Could the banks run ID cards?

Writing for ConservativeHome at the weekend, the Telegraph’s Robert Colville recalls his colleague Rachel Sylvester’s revelation (uh, OK…) that ‘Sir David Varney, Gordon Brown’s adviser on “public service transformation”, supports vast databases to tailor public services to individual need – “a joined-up identity management system” that acts as “a single source of truth” about every individual.’
Whilst I claim no technical expertise on the subject, I’ve long been of the opinion that some kind of centralised – or certainly, joined-up – identity register is inevitable, and indeed desirable. Too often this debate gets confused with identity cards; police stop-and-search powers; or even less helpfully, the War on Terror. It is unquestionably ‘ludicrous’ if, as Rachel Sylvester’s piece noted, ‘somebody has to contact 44 bits of the state when a relative dies.’ It would mean an end to the (alleged) shame of means-testing; those in need would get what they’re entitled to, automatically. But I understand people’s concerns about the security of that single repository of data; if someone cracks your DNA or retina scan, for example, you can’t just replace it like a stolen credit card.
This all comes down to trust – and the truth is, people don’t trust government IT. But government isn’t the only area this kind of ‘crisis of confidence’ affects. Just look at the queues outside Northern Rock branches, the minute people suggested you couldn’t trust that bank’s financial position. The first run on a bank in 150 years, we’ve been told repeatedly.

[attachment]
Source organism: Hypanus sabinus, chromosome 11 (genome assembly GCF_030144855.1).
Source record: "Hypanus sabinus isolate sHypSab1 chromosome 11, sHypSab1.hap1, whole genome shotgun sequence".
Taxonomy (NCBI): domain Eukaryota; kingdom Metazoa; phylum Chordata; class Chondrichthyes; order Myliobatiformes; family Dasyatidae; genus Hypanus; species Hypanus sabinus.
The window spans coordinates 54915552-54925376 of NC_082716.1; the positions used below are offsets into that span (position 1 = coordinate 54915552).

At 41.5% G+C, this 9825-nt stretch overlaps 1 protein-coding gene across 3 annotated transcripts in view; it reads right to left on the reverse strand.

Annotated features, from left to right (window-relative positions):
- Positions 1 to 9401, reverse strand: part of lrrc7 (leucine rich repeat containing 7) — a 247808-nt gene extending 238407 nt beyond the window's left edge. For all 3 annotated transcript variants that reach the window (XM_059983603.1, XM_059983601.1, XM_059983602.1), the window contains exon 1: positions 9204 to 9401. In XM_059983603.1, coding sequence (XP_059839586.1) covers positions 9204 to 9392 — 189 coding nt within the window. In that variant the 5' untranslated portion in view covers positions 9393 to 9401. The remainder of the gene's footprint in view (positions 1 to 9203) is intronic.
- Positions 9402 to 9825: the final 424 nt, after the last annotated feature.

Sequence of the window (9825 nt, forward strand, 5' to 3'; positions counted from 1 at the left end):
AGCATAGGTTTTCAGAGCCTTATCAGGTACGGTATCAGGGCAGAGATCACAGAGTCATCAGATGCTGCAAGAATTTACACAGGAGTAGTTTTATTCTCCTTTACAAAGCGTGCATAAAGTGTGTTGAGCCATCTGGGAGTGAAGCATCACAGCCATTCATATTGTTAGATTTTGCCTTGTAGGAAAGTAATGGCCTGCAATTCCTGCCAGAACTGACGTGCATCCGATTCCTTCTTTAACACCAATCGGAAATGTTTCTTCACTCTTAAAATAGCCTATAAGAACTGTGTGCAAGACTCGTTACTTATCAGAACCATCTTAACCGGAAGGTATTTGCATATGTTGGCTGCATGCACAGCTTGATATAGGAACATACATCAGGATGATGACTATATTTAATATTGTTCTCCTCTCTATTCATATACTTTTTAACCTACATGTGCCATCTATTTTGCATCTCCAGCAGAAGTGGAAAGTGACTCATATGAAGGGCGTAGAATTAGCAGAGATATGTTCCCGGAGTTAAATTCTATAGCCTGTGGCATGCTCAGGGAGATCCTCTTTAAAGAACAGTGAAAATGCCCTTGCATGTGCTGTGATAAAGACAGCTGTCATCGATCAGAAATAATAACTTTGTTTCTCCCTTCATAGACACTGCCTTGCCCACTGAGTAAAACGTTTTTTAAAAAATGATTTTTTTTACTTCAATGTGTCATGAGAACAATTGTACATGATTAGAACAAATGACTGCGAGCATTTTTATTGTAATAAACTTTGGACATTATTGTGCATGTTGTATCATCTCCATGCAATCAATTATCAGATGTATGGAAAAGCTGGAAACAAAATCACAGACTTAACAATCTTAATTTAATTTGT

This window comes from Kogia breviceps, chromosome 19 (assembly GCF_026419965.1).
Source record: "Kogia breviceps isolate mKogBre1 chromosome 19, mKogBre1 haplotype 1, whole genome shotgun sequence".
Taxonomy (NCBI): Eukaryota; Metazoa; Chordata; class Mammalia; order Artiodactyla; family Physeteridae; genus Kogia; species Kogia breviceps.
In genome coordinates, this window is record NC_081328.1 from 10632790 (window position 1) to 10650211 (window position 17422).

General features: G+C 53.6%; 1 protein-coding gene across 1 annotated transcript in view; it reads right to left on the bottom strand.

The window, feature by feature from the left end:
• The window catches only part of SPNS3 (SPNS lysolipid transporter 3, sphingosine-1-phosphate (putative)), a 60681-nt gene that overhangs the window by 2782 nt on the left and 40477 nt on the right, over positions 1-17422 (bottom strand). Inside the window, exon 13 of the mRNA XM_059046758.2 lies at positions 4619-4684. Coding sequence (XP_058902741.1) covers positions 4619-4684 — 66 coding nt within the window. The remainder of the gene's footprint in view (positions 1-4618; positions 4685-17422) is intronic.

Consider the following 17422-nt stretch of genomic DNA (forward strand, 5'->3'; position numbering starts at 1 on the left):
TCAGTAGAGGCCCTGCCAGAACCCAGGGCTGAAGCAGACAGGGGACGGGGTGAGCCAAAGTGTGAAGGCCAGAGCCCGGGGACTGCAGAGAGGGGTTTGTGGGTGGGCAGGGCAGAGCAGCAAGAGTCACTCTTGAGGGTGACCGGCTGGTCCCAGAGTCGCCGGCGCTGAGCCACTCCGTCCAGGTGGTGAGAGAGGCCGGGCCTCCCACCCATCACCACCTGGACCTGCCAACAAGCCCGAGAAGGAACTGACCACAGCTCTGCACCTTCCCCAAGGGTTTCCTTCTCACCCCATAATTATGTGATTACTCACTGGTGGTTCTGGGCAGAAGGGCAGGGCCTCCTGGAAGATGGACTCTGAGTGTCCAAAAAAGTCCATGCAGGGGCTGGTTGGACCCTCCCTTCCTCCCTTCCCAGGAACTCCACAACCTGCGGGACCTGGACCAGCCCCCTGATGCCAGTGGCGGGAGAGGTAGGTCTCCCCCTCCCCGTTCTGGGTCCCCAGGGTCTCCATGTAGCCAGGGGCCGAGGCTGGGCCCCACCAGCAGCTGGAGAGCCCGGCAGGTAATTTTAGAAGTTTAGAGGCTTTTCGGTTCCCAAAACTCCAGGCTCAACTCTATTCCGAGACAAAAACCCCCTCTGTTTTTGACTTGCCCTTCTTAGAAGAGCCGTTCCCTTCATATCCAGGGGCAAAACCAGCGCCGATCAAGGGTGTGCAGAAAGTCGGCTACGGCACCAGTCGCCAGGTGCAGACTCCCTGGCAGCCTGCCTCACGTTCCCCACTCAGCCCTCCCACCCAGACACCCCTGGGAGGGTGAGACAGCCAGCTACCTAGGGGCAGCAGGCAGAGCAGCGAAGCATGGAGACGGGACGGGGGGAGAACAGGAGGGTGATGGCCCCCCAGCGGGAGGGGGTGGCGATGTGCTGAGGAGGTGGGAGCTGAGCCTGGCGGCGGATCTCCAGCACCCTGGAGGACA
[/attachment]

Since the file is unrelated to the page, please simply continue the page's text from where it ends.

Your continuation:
Banks face exactly the same issue of trust. Every month you hand over all the money you’ve earned to your bank, and you trust them not to lose it. They don’t stash it in a box in their big vault with your name on it. Your personal wealth, or the roof over your head is nothing but a cell in a spreadsheet. The banks’ only currency is trust, trust that they won’t screw up your spreadsheet. Like government data, it’s impossible to secure it 100%. But unlike the government context, the banks have a competitive reason – in fact, a life-or-death reason – to ensure it’s as secure as it humanly, possibly, conceivably can be. Otherwise, the queues will be outside their branches… and you can’t imagine Gordon and Alastair wanting to nationalise another one in a hurry.
Robert Colville’s ConHome piece presents it, wrongly in my view, as a choice between ’empowering citizens’ and ‘amassing information on them’. But I do agree with his point about the ‘decentralising spirit’ of ‘Public Services 2.0’; and that may be the key. Identity data doesn’t necessarily have to be centralised in government; or then again, as technology like OpenID seems to hint, it doesn’t have to be ‘centralised’ at all. Since we all already have a relationship with a bank, aren’t they the natural people to provide this kind of service? After all, what is a bank today other than a provider of a data security service?